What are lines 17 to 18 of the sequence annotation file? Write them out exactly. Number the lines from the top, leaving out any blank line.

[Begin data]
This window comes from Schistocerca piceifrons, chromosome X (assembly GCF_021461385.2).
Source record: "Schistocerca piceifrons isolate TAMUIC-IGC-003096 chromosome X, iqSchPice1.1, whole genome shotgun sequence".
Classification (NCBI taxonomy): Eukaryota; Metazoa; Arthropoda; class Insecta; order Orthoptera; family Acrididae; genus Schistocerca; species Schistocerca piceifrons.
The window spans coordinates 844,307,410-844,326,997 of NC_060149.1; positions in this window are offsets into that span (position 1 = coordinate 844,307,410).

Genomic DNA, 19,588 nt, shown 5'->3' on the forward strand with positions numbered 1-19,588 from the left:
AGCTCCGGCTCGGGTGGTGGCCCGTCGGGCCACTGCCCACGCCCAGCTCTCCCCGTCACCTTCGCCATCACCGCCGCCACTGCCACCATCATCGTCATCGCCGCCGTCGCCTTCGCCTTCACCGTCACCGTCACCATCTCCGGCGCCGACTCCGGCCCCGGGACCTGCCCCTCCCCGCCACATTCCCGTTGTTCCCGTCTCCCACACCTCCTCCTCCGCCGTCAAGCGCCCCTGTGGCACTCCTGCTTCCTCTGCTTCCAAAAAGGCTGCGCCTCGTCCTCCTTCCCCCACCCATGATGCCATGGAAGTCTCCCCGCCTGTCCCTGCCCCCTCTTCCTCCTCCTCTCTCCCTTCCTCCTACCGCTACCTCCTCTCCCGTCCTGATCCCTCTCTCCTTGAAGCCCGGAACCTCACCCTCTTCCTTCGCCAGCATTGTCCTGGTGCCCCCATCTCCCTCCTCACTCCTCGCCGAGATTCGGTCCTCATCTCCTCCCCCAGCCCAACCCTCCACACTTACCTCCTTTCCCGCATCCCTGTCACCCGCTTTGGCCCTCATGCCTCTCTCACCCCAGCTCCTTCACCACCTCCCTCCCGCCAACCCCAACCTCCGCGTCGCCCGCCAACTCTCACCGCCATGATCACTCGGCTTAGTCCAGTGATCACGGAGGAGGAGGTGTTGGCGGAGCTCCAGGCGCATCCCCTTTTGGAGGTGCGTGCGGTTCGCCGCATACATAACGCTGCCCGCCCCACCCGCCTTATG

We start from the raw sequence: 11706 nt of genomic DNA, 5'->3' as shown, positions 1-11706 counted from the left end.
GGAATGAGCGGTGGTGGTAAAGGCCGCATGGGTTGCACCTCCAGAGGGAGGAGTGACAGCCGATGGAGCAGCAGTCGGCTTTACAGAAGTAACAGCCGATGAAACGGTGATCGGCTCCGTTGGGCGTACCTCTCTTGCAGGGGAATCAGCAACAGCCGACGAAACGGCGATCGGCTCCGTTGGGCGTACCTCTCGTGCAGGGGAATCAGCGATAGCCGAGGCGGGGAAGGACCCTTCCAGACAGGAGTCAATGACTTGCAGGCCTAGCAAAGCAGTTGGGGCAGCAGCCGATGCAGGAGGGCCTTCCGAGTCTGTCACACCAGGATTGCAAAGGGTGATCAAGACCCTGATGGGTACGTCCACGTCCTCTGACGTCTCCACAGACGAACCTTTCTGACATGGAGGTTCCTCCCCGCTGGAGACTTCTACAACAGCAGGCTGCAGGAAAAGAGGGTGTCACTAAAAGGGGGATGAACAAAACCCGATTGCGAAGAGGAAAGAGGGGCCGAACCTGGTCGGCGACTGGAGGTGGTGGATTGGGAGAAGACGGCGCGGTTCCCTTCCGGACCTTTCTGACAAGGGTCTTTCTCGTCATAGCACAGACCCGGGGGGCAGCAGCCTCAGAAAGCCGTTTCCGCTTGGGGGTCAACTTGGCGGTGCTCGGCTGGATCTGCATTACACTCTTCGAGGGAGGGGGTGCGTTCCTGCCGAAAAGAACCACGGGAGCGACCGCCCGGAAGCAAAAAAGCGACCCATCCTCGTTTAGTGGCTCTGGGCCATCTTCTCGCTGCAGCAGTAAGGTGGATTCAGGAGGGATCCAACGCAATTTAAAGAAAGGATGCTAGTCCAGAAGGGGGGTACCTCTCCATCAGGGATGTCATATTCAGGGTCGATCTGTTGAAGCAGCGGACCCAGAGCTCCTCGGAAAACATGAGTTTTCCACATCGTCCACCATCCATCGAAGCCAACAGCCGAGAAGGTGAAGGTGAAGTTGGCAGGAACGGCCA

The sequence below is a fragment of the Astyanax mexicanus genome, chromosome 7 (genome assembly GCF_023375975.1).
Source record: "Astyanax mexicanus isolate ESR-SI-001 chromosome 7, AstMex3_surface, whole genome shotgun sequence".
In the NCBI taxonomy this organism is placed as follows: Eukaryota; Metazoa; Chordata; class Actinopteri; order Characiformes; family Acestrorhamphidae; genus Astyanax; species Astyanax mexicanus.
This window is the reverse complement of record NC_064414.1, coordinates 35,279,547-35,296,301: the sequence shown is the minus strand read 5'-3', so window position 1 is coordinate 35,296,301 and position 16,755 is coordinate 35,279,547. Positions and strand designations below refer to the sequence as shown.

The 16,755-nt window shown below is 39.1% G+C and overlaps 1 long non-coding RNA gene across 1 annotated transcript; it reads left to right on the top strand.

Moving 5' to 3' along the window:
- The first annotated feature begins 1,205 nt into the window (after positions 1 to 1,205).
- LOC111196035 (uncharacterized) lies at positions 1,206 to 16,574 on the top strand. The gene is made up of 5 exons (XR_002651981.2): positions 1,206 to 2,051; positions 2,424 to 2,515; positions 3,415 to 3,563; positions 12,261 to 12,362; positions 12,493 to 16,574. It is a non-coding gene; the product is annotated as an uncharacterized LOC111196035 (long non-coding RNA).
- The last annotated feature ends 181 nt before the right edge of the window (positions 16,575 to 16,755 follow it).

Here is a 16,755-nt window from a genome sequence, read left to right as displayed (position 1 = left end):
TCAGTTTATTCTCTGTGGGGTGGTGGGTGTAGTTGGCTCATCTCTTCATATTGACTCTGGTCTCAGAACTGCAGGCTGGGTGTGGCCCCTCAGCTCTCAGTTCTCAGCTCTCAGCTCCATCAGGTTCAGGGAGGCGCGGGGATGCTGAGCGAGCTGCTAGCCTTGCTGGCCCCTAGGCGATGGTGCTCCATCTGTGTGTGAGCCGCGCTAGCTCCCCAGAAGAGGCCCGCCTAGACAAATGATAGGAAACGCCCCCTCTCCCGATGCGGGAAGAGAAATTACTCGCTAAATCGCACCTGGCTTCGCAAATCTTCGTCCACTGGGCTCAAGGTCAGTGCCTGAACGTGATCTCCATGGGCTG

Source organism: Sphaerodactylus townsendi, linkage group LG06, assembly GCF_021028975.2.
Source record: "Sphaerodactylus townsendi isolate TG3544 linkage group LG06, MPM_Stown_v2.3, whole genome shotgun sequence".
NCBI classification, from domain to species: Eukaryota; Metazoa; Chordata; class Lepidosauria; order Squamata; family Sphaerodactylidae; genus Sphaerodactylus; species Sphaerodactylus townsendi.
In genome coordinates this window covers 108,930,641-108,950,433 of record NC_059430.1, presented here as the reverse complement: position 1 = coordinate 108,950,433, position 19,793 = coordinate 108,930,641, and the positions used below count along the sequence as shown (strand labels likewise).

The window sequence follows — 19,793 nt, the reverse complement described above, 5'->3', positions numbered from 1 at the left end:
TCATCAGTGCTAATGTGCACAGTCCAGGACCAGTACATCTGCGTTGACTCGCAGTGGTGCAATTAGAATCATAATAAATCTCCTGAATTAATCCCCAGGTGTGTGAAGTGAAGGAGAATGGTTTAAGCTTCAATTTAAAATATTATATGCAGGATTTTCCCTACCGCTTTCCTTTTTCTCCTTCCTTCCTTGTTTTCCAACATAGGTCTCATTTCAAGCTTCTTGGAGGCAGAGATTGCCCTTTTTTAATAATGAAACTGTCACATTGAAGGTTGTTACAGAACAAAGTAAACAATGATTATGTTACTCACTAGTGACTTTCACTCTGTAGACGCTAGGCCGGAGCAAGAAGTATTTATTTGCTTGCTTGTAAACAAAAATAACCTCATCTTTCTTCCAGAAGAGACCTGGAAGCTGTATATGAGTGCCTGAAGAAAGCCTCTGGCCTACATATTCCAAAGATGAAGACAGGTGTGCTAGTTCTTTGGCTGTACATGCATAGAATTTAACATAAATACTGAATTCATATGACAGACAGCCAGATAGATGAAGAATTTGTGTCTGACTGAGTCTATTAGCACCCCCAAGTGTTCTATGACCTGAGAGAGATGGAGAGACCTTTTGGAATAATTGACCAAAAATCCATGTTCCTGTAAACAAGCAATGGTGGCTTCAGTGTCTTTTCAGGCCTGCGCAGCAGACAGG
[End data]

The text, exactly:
- The last annotated feature ends 181 nt before the right edge of the window (positions 16,575 to 16,755 follow it).

Here is a 16,755-nt window from a genome sequence, read left to right as displayed (position 1 = left end):